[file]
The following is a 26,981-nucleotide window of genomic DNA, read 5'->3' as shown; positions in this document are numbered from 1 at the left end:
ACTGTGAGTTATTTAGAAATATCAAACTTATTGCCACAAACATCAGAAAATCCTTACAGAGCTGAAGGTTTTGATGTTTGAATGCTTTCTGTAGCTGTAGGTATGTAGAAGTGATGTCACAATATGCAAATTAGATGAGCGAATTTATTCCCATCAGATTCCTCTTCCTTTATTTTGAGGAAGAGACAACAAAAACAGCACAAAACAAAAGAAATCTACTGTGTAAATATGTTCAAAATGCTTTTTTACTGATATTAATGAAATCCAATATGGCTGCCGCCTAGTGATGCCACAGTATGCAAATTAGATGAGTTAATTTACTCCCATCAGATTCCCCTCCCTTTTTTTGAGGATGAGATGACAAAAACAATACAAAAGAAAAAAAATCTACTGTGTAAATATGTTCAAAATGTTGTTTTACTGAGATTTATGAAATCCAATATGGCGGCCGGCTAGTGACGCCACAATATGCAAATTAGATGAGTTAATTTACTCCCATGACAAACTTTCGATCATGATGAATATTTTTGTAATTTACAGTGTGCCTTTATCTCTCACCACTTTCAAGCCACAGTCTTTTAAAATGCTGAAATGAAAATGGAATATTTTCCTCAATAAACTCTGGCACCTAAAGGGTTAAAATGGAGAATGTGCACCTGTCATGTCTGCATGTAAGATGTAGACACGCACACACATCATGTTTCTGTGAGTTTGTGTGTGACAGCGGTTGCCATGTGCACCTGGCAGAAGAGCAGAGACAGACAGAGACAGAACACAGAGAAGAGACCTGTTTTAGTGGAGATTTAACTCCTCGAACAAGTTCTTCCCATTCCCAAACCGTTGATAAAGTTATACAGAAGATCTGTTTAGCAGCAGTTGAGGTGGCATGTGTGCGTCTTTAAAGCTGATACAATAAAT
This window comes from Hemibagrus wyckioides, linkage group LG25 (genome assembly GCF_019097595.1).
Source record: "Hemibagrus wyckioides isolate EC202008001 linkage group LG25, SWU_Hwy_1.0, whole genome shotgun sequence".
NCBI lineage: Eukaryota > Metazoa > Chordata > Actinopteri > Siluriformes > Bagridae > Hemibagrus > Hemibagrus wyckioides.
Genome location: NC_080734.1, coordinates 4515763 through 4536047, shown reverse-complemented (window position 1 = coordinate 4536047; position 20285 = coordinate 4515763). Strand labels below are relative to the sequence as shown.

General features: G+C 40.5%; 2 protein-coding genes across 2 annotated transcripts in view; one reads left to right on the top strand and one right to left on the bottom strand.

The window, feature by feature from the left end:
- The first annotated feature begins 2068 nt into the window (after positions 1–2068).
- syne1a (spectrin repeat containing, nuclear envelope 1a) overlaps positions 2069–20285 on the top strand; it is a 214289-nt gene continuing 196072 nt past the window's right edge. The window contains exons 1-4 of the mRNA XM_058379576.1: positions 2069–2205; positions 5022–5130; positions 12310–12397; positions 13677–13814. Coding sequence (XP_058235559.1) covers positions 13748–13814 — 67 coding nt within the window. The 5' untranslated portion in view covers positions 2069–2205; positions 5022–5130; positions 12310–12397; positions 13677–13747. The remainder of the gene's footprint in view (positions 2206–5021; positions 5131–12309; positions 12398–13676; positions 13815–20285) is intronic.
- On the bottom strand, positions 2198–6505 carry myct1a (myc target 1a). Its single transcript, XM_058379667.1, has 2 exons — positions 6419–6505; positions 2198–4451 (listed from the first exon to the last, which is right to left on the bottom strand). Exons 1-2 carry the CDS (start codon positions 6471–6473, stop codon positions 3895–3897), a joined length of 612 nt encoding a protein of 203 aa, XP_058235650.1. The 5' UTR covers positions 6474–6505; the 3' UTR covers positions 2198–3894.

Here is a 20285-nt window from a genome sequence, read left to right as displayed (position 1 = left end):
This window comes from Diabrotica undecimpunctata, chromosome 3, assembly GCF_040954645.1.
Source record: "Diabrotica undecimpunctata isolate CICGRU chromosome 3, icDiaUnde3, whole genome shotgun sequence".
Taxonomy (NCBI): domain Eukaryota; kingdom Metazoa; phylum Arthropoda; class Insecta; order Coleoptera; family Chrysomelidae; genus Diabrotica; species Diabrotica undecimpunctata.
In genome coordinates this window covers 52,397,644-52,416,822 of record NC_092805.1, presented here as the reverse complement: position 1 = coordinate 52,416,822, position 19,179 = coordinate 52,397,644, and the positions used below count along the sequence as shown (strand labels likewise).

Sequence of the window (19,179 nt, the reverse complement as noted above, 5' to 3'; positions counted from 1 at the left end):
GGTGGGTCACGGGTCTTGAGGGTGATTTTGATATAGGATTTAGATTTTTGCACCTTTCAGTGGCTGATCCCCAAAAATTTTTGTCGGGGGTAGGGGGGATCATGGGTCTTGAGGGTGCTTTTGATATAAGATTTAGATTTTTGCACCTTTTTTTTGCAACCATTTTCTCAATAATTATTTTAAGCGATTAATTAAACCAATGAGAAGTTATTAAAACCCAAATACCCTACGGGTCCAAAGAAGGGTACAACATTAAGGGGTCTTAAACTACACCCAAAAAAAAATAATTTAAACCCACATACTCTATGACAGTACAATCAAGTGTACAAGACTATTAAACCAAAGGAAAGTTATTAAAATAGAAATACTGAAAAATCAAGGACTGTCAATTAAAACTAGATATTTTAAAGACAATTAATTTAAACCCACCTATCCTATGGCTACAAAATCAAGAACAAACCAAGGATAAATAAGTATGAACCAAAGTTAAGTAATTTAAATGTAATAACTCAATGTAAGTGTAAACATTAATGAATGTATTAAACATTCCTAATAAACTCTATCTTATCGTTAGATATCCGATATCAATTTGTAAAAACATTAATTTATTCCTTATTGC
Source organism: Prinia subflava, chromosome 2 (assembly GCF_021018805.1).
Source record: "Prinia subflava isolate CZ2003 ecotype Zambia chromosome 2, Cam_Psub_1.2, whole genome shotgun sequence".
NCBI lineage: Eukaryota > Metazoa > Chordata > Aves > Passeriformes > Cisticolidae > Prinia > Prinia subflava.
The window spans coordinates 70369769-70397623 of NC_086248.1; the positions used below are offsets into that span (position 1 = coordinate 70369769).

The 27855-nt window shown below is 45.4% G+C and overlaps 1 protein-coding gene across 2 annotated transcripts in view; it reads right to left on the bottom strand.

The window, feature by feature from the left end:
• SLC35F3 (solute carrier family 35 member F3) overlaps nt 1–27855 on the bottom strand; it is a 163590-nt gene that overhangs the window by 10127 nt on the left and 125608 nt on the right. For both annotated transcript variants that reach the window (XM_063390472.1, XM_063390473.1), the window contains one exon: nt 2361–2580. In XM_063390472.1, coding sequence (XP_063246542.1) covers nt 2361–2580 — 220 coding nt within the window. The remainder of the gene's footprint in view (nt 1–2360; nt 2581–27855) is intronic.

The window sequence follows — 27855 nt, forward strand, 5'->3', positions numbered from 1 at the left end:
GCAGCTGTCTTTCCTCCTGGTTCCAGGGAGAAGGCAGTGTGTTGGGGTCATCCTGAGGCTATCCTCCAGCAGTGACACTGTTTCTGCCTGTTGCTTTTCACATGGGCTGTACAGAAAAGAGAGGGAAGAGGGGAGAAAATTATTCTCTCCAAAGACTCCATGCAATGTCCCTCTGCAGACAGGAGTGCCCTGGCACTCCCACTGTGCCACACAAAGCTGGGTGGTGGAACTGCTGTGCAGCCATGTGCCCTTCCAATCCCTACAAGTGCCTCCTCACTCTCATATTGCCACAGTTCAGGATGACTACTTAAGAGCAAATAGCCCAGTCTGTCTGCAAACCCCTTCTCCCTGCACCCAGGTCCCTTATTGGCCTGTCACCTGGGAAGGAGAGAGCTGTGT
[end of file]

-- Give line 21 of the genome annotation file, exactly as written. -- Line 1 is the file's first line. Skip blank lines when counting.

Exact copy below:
NCBI lineage: Eukaryota > Metazoa > Chordata > Aves > Passeriformes > Cisticolidae > Prinia > Prinia subflava.